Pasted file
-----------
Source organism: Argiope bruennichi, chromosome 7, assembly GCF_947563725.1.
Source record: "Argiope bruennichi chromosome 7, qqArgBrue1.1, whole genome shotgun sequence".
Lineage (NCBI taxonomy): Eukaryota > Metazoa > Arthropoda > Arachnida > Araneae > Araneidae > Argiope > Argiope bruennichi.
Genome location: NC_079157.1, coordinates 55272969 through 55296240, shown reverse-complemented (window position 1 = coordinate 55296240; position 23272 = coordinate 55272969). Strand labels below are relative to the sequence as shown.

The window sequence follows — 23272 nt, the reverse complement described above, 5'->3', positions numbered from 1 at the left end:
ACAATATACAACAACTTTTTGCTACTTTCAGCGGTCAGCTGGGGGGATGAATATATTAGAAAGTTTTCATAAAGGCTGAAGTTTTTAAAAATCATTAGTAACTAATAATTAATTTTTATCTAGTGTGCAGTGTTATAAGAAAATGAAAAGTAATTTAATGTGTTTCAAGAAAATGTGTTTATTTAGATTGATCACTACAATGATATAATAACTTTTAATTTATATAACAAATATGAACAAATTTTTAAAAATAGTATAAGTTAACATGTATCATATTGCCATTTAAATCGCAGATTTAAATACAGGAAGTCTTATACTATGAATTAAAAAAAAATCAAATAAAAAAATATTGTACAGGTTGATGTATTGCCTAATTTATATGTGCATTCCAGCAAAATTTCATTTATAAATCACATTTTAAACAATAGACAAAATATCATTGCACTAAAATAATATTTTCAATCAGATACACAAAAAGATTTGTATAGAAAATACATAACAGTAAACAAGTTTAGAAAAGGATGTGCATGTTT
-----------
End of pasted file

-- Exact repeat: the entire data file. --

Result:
Source organism: Argiope bruennichi, chromosome 7, assembly GCF_947563725.1.
Source record: "Argiope bruennichi chromosome 7, qqArgBrue1.1, whole genome shotgun sequence".
Lineage (NCBI taxonomy): Eukaryota > Metazoa > Arthropoda > Arachnida > Araneae > Araneidae > Argiope > Argiope bruennichi.
Genome location: NC_079157.1, coordinates 55272969 through 55296240, shown reverse-complemented (window position 1 = coordinate 55296240; position 23272 = coordinate 55272969). Strand labels below are relative to the sequence as shown.

The window sequence follows — 23272 nt, the reverse complement described above, 5'->3', positions numbered from 1 at the left end:
ACAATATACAACAACTTTTTGCTACTTTCAGCGGTCAGCTGGGGGGATGAATATATTAGAAAGTTTTCATAAAGGCTGAAGTTTTTAAAAATCATTAGTAACTAATAATTAATTTTTATCTAGTGTGCAGTGTTATAAGAAAATGAAAAGTAATTTAATGTGTTTCAAGAAAATGTGTTTATTTAGATTGATCACTACAATGATATAATAACTTTTAATTTATATAACAAATATGAACAAATTTTTAAAAATAGTATAAGTTAACATGTATCATATTGCCATTTAAATCGCAGATTTAAATACAGGAAGTCTTATACTATGAATTAAAAAAAAATCAAATAAAAAAATATTGTACAGGTTGATGTATTGCCTAATTTATATGTGCATTCCAGCAAAATTTCATTTATAAATCACATTTTAAACAATAGACAAAATATCATTGCACTAAAATAATATTTTCAATCAGATACACAAAAAGATTTGTATAGAAAATACATAACAGTAAACAAGTTTAGAAAAGGATGTGCATGTTT